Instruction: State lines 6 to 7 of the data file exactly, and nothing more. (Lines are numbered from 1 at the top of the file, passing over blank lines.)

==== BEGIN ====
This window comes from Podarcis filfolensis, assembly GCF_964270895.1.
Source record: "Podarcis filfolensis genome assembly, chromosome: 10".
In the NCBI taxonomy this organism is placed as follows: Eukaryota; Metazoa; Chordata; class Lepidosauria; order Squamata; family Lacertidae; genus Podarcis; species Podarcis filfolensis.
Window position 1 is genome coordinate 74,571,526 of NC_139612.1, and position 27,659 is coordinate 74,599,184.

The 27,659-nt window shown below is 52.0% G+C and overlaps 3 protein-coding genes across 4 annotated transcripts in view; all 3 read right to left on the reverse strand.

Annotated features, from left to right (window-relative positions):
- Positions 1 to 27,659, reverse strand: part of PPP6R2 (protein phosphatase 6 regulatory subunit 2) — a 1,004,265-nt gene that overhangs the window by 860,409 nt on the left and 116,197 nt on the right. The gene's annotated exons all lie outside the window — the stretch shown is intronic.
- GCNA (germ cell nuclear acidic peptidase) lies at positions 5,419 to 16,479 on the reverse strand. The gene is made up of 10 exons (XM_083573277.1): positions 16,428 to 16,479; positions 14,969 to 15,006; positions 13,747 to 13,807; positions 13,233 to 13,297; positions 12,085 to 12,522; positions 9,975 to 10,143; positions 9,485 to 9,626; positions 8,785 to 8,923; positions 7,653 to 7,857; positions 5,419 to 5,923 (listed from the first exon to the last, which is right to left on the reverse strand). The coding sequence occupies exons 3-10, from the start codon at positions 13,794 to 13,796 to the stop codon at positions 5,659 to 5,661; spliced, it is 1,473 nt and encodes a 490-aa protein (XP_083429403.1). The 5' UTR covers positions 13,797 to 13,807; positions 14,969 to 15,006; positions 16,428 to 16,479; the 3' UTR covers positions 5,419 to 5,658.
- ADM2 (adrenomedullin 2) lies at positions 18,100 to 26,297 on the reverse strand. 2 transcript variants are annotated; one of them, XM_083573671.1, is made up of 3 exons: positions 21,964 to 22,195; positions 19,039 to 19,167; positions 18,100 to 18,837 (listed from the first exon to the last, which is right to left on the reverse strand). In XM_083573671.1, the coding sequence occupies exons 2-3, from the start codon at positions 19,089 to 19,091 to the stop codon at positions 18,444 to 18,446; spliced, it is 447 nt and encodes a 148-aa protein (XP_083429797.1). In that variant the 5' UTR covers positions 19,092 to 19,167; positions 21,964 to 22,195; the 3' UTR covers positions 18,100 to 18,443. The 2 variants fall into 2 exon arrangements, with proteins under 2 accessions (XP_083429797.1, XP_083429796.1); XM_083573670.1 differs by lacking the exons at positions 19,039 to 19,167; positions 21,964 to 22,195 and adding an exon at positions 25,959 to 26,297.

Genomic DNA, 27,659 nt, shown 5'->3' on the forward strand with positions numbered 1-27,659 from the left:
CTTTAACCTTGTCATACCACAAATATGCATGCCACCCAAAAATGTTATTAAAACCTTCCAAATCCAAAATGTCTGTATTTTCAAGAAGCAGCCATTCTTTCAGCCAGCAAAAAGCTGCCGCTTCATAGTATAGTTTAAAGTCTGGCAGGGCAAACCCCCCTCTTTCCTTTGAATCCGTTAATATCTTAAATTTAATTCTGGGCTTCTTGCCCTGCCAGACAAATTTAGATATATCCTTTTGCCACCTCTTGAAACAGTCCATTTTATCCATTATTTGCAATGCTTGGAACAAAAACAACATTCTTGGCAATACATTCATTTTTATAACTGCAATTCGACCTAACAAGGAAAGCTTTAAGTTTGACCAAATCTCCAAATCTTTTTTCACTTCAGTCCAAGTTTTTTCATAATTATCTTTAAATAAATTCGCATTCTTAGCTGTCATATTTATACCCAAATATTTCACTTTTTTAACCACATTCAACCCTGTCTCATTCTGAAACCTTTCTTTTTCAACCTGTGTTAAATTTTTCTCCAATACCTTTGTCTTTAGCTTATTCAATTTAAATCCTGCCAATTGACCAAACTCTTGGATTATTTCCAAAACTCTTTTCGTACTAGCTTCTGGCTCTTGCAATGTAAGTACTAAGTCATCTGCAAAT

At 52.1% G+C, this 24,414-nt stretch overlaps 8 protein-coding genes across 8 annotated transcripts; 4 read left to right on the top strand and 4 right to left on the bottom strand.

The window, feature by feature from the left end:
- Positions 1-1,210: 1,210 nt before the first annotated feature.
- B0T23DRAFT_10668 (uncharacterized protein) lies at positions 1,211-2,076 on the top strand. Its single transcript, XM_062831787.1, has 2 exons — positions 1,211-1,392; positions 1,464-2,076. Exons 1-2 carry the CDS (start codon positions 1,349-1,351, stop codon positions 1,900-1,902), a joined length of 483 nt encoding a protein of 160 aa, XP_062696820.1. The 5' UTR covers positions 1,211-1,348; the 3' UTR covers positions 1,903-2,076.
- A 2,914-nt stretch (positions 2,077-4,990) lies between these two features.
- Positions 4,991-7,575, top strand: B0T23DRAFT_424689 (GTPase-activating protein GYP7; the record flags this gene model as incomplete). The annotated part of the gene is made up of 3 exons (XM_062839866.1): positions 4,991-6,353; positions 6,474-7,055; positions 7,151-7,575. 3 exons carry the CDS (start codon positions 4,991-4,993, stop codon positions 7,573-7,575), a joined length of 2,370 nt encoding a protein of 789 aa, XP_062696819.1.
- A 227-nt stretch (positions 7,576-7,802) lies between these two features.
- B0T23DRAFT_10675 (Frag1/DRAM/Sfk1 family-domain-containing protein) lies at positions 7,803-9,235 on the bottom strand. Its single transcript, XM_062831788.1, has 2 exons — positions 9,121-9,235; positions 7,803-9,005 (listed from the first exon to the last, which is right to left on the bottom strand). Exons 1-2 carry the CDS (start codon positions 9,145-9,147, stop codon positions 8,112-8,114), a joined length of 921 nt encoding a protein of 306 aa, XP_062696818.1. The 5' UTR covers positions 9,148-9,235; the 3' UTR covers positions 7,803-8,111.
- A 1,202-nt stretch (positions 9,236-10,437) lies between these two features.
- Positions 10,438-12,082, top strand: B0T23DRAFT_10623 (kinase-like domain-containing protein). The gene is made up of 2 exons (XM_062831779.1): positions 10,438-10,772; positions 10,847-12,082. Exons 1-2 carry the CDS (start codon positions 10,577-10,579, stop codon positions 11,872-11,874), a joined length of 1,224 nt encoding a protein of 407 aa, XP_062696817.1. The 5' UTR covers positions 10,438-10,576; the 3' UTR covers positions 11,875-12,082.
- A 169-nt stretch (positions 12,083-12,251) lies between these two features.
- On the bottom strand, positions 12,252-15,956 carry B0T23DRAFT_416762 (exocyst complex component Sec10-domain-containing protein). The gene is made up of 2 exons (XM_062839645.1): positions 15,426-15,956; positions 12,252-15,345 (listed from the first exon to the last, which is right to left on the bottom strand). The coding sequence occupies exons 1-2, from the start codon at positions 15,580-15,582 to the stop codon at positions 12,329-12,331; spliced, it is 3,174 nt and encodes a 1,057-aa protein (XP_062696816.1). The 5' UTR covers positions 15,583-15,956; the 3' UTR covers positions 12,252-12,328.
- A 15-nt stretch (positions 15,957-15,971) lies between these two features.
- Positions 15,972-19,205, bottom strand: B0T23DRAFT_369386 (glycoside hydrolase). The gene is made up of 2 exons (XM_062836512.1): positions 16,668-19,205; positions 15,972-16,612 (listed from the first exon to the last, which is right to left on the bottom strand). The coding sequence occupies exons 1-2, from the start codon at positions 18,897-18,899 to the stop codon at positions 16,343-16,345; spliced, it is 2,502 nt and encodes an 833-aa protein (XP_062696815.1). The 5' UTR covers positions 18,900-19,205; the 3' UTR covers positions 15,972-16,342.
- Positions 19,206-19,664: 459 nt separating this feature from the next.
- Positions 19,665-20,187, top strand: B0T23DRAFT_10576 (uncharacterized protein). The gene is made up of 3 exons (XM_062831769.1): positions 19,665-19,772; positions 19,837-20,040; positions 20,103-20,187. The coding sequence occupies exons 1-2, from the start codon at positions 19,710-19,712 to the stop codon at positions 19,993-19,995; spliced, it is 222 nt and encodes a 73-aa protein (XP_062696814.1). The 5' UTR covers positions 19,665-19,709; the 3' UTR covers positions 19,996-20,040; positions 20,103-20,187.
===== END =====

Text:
Annotated features, from left to right (window-relative positions):
- Positions 1 to 27,659, reverse strand: part of PPP6R2 (protein phosphatase 6 regulatory subunit 2) — a 1,004,265-nt gene that overhangs the window by 860,409 nt on the left and 116,197 nt on the right. The gene's annotated exons all lie outside the window — the stretch shown is intronic.